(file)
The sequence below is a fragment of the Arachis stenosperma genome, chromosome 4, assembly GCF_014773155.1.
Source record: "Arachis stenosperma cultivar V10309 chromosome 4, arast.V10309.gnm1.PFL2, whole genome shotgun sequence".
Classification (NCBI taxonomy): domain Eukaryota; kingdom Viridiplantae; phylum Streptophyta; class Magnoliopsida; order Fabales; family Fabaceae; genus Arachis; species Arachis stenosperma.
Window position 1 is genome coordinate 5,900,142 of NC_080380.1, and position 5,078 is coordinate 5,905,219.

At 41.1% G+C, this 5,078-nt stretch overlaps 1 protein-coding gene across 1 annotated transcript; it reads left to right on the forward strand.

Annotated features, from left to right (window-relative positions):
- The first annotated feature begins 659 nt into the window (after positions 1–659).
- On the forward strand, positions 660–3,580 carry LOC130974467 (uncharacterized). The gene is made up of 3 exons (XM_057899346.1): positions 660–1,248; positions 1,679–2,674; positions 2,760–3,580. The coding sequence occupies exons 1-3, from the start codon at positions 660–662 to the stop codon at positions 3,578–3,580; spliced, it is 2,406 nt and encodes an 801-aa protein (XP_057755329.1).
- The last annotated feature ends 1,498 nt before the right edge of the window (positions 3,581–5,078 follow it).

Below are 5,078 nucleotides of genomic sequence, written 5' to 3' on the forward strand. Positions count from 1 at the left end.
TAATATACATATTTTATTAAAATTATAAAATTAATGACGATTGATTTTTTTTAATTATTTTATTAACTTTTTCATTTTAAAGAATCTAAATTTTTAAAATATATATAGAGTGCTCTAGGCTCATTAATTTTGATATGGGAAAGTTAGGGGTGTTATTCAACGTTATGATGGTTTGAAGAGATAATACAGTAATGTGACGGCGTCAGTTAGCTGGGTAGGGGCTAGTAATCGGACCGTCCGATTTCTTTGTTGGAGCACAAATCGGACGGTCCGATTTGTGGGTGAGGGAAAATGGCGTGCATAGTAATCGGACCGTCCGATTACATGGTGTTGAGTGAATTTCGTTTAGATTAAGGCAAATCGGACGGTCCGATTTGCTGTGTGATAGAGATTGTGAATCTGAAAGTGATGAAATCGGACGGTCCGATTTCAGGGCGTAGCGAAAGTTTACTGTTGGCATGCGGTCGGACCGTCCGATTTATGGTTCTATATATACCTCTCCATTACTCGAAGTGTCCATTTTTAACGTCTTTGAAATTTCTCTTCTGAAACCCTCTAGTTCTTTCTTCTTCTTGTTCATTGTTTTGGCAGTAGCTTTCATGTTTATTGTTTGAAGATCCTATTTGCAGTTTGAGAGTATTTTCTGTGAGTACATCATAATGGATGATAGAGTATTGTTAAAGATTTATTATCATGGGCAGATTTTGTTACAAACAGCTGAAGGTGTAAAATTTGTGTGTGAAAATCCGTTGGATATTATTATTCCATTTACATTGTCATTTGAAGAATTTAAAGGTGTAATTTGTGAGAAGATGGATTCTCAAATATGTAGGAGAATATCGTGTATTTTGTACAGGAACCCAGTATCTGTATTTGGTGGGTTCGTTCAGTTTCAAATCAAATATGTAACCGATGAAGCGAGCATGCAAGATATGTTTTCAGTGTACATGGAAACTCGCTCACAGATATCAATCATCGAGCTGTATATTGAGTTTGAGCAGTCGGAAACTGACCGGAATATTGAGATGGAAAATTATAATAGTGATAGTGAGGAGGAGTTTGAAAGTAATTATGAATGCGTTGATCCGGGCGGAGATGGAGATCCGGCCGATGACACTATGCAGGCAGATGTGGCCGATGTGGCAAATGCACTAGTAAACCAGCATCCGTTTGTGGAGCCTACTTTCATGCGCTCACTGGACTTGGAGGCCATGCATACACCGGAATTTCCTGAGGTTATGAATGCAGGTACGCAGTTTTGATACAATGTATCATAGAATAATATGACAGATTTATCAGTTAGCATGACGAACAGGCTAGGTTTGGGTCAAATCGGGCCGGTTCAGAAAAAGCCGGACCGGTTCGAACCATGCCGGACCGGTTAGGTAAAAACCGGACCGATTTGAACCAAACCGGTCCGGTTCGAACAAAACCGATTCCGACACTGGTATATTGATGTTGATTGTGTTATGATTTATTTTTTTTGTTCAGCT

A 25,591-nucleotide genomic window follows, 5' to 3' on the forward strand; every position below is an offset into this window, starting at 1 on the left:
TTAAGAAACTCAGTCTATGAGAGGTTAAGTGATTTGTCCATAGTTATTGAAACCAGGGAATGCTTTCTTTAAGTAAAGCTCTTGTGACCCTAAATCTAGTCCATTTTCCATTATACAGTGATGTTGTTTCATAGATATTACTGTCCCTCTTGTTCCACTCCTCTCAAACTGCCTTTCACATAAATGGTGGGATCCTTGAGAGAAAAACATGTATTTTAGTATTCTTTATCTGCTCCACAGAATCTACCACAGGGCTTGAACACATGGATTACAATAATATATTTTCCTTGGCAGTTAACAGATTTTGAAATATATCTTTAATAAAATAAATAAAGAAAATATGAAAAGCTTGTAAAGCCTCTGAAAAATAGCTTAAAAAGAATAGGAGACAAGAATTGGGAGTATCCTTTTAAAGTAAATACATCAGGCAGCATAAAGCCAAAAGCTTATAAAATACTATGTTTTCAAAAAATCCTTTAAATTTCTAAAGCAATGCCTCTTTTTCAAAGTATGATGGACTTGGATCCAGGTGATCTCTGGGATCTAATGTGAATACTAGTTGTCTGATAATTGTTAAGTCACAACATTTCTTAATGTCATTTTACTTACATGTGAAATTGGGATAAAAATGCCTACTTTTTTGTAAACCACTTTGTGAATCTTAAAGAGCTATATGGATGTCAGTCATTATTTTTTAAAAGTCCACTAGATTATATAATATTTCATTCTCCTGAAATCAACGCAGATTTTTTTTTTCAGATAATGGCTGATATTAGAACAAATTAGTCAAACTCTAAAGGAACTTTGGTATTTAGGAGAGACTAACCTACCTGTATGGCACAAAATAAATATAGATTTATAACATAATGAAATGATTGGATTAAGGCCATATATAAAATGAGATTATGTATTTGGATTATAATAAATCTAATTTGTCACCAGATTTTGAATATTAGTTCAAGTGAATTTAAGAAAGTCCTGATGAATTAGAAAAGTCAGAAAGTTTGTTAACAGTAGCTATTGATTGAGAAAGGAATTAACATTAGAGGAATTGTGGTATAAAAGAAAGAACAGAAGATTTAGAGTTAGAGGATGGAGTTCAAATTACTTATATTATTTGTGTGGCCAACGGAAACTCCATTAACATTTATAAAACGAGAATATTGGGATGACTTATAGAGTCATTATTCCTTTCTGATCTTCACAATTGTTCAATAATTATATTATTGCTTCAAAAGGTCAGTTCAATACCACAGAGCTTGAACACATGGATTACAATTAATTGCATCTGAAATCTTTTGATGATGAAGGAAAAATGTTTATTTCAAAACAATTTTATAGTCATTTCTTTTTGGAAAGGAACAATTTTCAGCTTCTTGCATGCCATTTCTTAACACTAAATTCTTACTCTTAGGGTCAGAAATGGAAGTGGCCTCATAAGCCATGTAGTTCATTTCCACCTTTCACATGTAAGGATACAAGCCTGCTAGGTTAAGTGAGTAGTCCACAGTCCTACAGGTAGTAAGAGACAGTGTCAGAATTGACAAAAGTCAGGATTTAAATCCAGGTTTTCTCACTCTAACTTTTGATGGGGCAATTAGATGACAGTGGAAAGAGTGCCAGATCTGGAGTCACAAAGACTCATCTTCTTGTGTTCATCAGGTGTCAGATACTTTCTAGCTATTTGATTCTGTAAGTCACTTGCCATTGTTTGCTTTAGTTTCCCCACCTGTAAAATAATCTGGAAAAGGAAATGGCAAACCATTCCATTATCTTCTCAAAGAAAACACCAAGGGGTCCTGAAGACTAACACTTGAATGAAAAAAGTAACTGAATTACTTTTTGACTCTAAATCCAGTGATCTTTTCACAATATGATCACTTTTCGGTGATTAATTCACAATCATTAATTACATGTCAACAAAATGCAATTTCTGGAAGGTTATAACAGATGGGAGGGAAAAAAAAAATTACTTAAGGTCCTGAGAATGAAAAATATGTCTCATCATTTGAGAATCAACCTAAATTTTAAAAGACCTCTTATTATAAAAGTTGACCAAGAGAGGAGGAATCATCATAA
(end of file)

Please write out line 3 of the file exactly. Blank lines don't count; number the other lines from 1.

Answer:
Classification (NCBI taxonomy): domain Eukaryota; kingdom Viridiplantae; phylum Streptophyta; class Magnoliopsida; order Fabales; family Fabaceae; genus Arachis; species Arachis stenosperma.